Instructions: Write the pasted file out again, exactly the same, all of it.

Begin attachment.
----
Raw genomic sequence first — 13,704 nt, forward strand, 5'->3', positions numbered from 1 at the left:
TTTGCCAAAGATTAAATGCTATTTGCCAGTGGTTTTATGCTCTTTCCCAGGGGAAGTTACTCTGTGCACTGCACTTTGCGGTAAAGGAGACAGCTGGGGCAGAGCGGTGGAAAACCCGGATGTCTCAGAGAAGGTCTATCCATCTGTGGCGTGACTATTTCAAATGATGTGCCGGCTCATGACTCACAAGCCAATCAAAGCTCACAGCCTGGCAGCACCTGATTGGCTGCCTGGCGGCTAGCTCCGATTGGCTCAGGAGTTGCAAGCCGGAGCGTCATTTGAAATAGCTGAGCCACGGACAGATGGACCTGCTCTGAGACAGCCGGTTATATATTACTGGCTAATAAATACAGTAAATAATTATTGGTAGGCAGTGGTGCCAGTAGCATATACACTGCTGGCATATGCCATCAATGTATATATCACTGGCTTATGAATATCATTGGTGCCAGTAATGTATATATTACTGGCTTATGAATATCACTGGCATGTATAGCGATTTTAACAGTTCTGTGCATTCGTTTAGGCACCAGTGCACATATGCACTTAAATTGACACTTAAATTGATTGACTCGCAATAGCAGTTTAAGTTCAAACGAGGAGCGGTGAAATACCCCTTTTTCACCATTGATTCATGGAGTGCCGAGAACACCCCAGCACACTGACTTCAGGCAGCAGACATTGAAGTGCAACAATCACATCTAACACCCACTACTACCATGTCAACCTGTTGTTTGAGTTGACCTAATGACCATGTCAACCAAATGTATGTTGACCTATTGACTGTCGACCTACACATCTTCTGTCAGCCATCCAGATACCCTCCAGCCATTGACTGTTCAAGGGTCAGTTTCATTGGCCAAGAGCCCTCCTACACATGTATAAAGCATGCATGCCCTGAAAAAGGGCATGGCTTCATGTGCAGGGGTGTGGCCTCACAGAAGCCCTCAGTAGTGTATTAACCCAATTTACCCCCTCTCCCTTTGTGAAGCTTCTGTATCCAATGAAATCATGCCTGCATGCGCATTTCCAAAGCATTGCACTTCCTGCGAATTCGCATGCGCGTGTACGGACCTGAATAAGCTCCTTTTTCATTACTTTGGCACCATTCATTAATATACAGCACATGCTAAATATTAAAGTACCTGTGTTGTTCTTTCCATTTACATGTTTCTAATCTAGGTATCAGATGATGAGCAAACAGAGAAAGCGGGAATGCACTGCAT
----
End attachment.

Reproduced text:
Raw genomic sequence first — 13,704 nt, forward strand, 5'->3', positions numbered from 1 at the left:
TTTGCCAAAGATTAAATGCTATTTGCCAGTGGTTTTATGCTCTTTCCCAGGGGAAGTTACTCTGTGCACTGCACTTTGCGGTAAAGGAGACAGCTGGGGCAGAGCGGTGGAAAACCCGGATGTCTCAGAGAAGGTCTATCCATCTGTGGCGTGACTATTTCAAATGATGTGCCGGCTCATGACTCACAAGCCAATCAAAGCTCACAGCCTGGCAGCACCTGATTGGCTGCCTGGCGGCTAGCTCCGATTGGCTCAGGAGTTGCAAGCCGGAGCGTCATTTGAAATAGCTGAGCCACGGACAGATGGACCTGCTCTGAGACAGCCGGTTATATATTACTGGCTAATAAATACAGTAAATAATTATTGGTAGGCAGTGGTGCCAGTAGCATATACACTGCTGGCATATGCCATCAATGTATATATCACTGGCTTATGAATATCATTGGTGCCAGTAATGTATATATTACTGGCTTATGAATATCACTGGCATGTATAGCGATTTTAACAGTTCTGTGCATTCGTTTAGGCACCAGTGCACATATGCACTTAAATTGACACTTAAATTGATTGACTCGCAATAGCAGTTTAAGTTCAAACGAGGAGCGGTGAAATACCCCTTTTTCACCATTGATTCATGGAGTGCCGAGAACACCCCAGCACACTGACTTCAGGCAGCAGACATTGAAGTGCAACAATCACATCTAACACCCACTACTACCATGTCAACCTGTTGTTTGAGTTGACCTAATGACCATGTCAACCAAATGTATGTTGACCTATTGACTGTCGACCTACACATCTTCTGTCAGCCATCCAGATACCCTCCAGCCATTGACTGTTCAAGGGTCAGTTTCATTGGCCAAGAGCCCTCCTACACATGTATAAAGCATGCATGCCCTGAAAAAGGGCATGGCTTCATGTGCAGGGGTGTGGCCTCACAGAAGCCCTCAGTAGTGTATTAACCCAATTTACCCCCTCTCCCTTTGTGAAGCTTCTGTATCCAATGAAATCATGCCTGCATGCGCATTTCCAAAGCATTGCACTTCCTGCGAATTCGCATGCGCGTGTACGGACCTGAATAAGCTCCTTTTTCATTACTTTGGCACCATTCATTAATATACAGCACATGCTAAATATTAAAGTACCTGTGTTGTTCTTTCCATTTACATGTTTCTAATCTAGGTATCAGATGATGAGCAAACAGAGAAAGCGGGAATGCACTGCAT